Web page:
-Nicholas Economos

Posted in Week 6: The Order of Here and Now | 1 Comment


I was walking down the hill from Tisch Library to the campus center late at night when I looked up and saw the glimmer of snowflakes falling in line of a bright light on the roof of the campus center.

Black night–

Snowflakes glimmer

the same under one light

I’ve said before that the concepts we’ve learned has a lot to do with balance, but now I’m starting to think it’s more than that. I feel like Japanese culture seems to pervade a fight to retain this balance. This weeks classes concentrated on Basho’s poetic journey and his experience with the, “unchanging and ever changing” (Inouye, 75). This statement alone exemplifies the core ideas we have been learning over the past two weeks, evanescence and form. Basho was one of the most famous poets in Japanese history. He traveled all over Japan observing nature and studying himself in order to attain enlightenment. Because Basho expressed himself through poetry, his moments of inspiration were purely lyrical. I think a lot of this has to do with the idea of living in the “here and now.”  In class we looked at a pile of sand that was molded into a very specific shape and kept that way. Professor Inouye asked us “if you were to rake this everyday, would you have chosen this shape?” (Lecture 2/25). This struck me, mainly because I felt that this very much illustrated what we were emphasizing before and what Basho was aiming to describe. You can mold the sand every day however much you like to whatever shapes you so desire, but it will eventually change. The wind might blow it away, the sand may fall out of place, or something may come and hit it, but you still can mold it back into place at the end of the day if you choose to do so. I feel like this may be what the Japanese may have been getting at in terms of evanescence and form, as you can’t help the changes that come with life, but for a moment you construct something (physical or spiritual), and appreciate its aesthetic beauty. Even Basho, who was portrayed as completely lyrical and fleeting, still had some aspects of formalism to his work. His work, Narrow Road to the Deep North took excerpts of his travel diary that he kept with him throughout his journey. Yet, the book published and the diary, or haibun, he kept (the “truest” record of his experiences) were two different things. As Inouye pointed out, “much artifice went into his work that seems to flow naturally as a series of lyrical encounters (Inouye, 74). Even here, Basho takes his fleeting expression, emotion, and “molds” them into something else. While it isn’t the “truest” expression of Japanese nature, it illustrates his attempt at attaining formalism in his experience with the ever-changing Japanese landscape. His experiences culminated in epic highs and lows, was eventually cyclic, as displayed in Basho’s poem, Under the same roof/ We all slept together,/ Concubines and I-/ Bush-lovers and the moon (Basho, 132). While he experienced temporary happiness, at the end of the day he was still at a most primitive state, a “Bush-lover.” Even at the end of his journey he aims to start a new one, “I left on the sixth of the ninth month to witness the renewal of the Great Shrine of Ise” (Basho 172).  Even as his journey ends, a new one begins displaying his experience with the Bodhisattva cycle, reaching enlightenment and coming back to the world as he was.  This concept alone, further displays the idea that while someone can change their surroundings in the moment, they cannot control life as a whole. You can let the fleeting change consume you, or you can retain some of your form and rebuild it, appreciating life as it were for that moment. Now I’m starting to think these ideas don’t describe a fight, but a simple appreciation and culmination of life at that given moment.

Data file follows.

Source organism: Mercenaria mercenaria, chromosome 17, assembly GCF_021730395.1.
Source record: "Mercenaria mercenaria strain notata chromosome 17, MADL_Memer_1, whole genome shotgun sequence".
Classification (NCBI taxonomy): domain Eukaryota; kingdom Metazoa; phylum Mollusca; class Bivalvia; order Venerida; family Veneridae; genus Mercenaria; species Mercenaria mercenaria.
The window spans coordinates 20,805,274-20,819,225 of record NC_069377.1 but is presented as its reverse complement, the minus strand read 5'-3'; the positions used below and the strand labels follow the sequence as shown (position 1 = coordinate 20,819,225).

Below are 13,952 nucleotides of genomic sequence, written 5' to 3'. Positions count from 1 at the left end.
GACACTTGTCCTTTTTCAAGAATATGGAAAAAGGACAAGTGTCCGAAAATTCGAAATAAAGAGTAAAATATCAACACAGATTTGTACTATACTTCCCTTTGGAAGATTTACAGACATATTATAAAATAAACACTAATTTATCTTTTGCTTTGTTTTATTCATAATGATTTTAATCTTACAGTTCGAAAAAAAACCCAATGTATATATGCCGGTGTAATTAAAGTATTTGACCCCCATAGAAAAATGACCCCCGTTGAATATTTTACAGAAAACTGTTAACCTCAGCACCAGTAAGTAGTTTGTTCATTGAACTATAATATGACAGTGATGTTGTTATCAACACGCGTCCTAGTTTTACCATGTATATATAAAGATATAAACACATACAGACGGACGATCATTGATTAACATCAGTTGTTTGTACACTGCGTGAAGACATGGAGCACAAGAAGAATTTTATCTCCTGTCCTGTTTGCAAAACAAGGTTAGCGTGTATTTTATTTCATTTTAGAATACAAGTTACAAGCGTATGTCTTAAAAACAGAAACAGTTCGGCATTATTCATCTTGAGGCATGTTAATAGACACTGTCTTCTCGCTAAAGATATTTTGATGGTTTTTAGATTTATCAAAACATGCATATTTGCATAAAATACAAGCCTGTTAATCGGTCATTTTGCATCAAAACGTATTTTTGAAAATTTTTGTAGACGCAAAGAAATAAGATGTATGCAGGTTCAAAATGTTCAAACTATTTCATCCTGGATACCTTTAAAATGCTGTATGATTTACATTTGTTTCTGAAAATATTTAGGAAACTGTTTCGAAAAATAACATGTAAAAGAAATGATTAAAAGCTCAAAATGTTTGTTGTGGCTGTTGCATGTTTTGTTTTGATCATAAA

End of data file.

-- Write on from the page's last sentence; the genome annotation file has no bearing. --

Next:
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Here and now

Smoking under a tree when it was raining, in the afternoon.

A tall tree-

Droplets of rain

In the wind


(No picture assigned for this week).